Search - Kung Fu - The Complete First Three Seasons on DVD


Kung Fu - The Complete First Three Seasons
Kung Fu - The Complete First Three Seasons
Actors: David Carradine, Hal Williams, L.Q. Jones, Charles Haid, Mae Mercer
Directors: David Carradine, Alex Beaton, Allen Reisner, Barry Crane, Charles S. Dubin
Genres: Action & Adventure, Westerns, Drama, Television, Sports
NR     2005     52hr 48min

No Description Available. Genre: Television Rating: NR Release Date: 23-AUG-2005 Media Type: DVD

     
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Movie Details

Actors: David Carradine, Hal Williams, L.Q. Jones, Charles Haid, Mae Mercer
Directors: David Carradine, Alex Beaton, Allen Reisner, Barry Crane, Charles S. Dubin
Genres: Action & Adventure, Westerns, Drama, Television, Sports
Sub-Genres: Action & Adventure, Westerns, Drama, Drama, Martial Arts
Studio: Warner Home Video
Format: DVD - Color - Closed-captioned
DVD Release Date: 08/23/2005
Original Release Date: 10/14/1972
Theatrical Release Date: 10/14/1972
Release Year: 2005
Run Time: 52hr 48min
Screens: Color
Number of Discs: 11
SwapaDVD Credits: 11
Total Copies: 0
Members Wishing: 4
MPAA Rating: NR (Not Rated)
Languages: English

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Movie Reviews

Waited all my life for this
B. Klein | St. Louis, Missouri | 07/08/2006
(5 out of 5 stars)

"I am just as inspired now as 40 years ago with this series. I am so happy to find it on DVD - clear, without commercials, able to freeze the spell-binding photography, able to go back over the lessons of pure poetry. What a treat with the guest stars as well: a little Jodie Foster, José Feliciano, Leslie Nielsen and many others. This series is a beautiful necklace of precious gems. If it seems trite or campy now, it is only because so many have borrowed from it, e.g. "Expect the unexpected.""
Above and Beyond Expectations
Robin M. Smith | USA | 05/09/2007
(5 out of 5 stars)

"Not only will you enjoy the full three-season run, which includes the 2-hour pilot show, but there are many special features, interviews, and extras throughout the three seasons. Being older, wiser, one tends to see the little guffaws in wardrobe, mis-matched stand-ins and crew members getting into the shot. In one such scene Caine is fighting a man (the actor's stand-in) and the man is seen standing idly by watching "himself" fight Caine. Too Funny. The temple scenes are the greatest value to me. Yes, they guzzied up the old "castle" from Camelot to make it look like a Chinese Buddhist temple, but it looks great anyway. One thing I caught though that is historically inaccurate, Carradine is always talking about the Tao, and so are his masters, even quoting Lao Tzu in many cases. However, Lao Tzu would have been a contemporary of the Shaolin sect and his writings would not have been widely published so that monks would use his quotes as "sage wisdom". Also, Shaolin was a Ch'an (Zen in Japanese)Buddhist temple, and would not have had an interest in Lao Tzu or Taoism. That notwithstanding, I highly recommend these for anyone who enjoys Asian culture, Taoism, martial arts, etc. Everyone can find something within this series, and within themselves that they didn't know existed previously. Tzai Jian!"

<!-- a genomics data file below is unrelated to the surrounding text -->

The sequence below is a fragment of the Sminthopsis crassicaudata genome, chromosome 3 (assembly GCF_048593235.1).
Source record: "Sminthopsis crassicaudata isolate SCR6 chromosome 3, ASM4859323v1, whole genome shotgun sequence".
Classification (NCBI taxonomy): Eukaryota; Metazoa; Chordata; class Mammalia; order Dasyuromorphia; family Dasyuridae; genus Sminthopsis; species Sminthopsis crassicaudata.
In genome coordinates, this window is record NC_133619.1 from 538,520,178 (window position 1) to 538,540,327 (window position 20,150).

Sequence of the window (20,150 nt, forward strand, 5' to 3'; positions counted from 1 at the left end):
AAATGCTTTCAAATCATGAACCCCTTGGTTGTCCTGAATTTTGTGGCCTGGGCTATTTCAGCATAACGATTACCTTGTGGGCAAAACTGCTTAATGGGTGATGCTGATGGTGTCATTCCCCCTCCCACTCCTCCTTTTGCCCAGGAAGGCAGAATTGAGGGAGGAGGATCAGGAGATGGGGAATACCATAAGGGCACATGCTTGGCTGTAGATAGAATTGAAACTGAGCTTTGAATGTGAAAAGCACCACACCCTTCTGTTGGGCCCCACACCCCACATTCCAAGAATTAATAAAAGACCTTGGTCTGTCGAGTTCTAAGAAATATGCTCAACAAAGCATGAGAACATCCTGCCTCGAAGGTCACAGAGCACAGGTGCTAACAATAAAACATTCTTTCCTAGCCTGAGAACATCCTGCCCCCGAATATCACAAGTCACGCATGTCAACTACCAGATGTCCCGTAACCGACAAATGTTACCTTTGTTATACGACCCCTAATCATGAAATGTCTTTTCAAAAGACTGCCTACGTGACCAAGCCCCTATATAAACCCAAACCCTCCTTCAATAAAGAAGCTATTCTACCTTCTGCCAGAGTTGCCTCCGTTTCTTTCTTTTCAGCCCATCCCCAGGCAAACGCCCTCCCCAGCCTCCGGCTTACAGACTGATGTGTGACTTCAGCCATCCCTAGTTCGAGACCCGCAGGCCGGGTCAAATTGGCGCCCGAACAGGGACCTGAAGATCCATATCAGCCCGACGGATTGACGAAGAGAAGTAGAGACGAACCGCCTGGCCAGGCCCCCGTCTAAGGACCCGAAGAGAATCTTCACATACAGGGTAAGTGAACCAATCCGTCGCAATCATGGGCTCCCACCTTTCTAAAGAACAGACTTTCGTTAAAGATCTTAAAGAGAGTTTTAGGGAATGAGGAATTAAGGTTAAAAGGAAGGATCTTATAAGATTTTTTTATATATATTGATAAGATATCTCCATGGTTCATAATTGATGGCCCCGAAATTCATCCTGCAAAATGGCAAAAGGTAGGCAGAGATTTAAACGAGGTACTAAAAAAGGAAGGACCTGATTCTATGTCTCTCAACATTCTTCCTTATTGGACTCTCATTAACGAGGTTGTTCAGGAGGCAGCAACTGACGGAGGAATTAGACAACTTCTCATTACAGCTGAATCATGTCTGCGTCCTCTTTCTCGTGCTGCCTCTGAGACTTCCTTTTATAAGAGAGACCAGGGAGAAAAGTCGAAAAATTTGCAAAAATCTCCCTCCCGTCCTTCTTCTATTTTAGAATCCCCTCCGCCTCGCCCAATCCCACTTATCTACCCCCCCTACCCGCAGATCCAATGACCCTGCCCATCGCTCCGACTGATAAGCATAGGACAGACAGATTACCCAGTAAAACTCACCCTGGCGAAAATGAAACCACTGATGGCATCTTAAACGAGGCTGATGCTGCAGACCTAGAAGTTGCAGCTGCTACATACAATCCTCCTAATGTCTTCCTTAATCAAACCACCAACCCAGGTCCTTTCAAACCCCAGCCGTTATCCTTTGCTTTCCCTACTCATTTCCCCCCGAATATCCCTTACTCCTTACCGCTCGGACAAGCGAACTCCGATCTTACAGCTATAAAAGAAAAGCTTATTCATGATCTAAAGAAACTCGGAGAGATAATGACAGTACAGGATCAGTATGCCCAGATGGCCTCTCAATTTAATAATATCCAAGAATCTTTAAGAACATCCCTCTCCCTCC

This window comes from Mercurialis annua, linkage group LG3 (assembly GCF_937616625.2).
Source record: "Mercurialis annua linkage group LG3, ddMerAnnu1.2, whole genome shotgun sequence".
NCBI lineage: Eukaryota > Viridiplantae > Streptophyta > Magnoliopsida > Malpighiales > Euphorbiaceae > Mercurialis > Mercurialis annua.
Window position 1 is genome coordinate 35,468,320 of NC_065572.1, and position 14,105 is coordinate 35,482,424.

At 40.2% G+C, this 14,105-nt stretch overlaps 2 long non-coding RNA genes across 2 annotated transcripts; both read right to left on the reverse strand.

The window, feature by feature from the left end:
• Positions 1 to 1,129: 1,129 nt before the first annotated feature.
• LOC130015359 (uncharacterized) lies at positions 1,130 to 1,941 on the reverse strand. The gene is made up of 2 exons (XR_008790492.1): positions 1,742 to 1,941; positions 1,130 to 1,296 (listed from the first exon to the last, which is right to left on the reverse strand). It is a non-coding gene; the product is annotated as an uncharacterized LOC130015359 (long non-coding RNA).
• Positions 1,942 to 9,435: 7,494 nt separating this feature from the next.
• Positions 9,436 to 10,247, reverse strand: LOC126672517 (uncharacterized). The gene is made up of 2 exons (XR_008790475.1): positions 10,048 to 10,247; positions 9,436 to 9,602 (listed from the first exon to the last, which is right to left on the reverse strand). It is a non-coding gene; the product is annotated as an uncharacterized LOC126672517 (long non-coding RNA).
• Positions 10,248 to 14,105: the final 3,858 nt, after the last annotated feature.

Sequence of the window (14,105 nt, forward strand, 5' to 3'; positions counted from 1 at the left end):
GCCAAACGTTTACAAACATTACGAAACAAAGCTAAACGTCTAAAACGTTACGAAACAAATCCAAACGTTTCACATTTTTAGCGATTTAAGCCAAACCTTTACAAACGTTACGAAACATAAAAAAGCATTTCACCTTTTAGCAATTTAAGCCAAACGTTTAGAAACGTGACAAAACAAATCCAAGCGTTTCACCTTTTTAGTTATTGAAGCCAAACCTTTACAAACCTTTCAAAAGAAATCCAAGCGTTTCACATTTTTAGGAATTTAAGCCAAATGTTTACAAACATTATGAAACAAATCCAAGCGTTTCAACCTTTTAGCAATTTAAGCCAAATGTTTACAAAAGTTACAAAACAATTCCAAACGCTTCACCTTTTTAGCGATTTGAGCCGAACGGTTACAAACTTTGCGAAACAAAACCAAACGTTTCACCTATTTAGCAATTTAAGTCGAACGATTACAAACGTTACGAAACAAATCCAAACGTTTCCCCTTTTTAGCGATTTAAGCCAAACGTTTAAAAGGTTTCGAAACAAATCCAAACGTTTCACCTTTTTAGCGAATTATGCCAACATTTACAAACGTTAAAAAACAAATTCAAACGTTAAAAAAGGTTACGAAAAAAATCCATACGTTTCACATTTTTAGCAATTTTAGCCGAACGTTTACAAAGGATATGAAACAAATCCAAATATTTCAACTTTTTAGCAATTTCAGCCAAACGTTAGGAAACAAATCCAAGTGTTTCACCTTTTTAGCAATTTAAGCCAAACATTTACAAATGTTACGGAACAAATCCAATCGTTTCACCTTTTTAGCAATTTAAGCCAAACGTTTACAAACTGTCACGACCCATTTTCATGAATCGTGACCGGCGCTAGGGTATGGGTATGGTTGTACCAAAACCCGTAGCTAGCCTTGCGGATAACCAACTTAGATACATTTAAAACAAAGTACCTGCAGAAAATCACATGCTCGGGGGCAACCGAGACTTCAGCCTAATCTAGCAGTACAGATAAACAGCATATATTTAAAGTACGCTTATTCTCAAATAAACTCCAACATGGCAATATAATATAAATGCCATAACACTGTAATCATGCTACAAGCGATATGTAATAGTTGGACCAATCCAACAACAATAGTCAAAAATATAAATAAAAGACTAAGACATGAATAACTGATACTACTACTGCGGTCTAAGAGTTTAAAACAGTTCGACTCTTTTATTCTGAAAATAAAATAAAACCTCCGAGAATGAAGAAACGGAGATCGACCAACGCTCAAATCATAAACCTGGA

"What happens in a man's life is already written... Men must
Roberto Frangie | Leon, Gto. Mexico | 01/03/2007
(4 out of 5 stars)

"The concept of the series is of a quiet humble man who avoids action at almost any cost... Caine (David Carradine) was taught a good soldier is not violent, a fighter is not angry, and a victor is not vengeful...

Caine runs a long way with a price on his head for murder... He comes to the American West where he travels the countryside facing many pillars of violence... He effectively inspires the character with infrequently found qualities for an action hero: grace and self-control, suppleness and rhythmic endurance, speed and patience, tenacity and power...

For several years in the Shaolin Temple, Caine learns to exercise and develop his inner strength... He learns to make powerful the force of his body... Yet he was taught to reverence all against whom he may use such force... He comes to know how weakness prevails over strength, how gentleness conquers, how he seeks victory in contention...

With an emphasis on Buddhist philosophy, "Kung Fu" is a morality play, a magic show, combining the Western genre with martial arts..."
Great
M. Brown | Chicago, IL | 01/09/2007
(5 out of 5 stars)

"I bought these for my husband. We both loved to watch the reruns of Kung Fu when we were youner and we still love watching them together. The quality is as good as I remember them to be. (not up to today's standards) but good enough. I imagine these were low budget productions originally. But I am very happy with this purchase."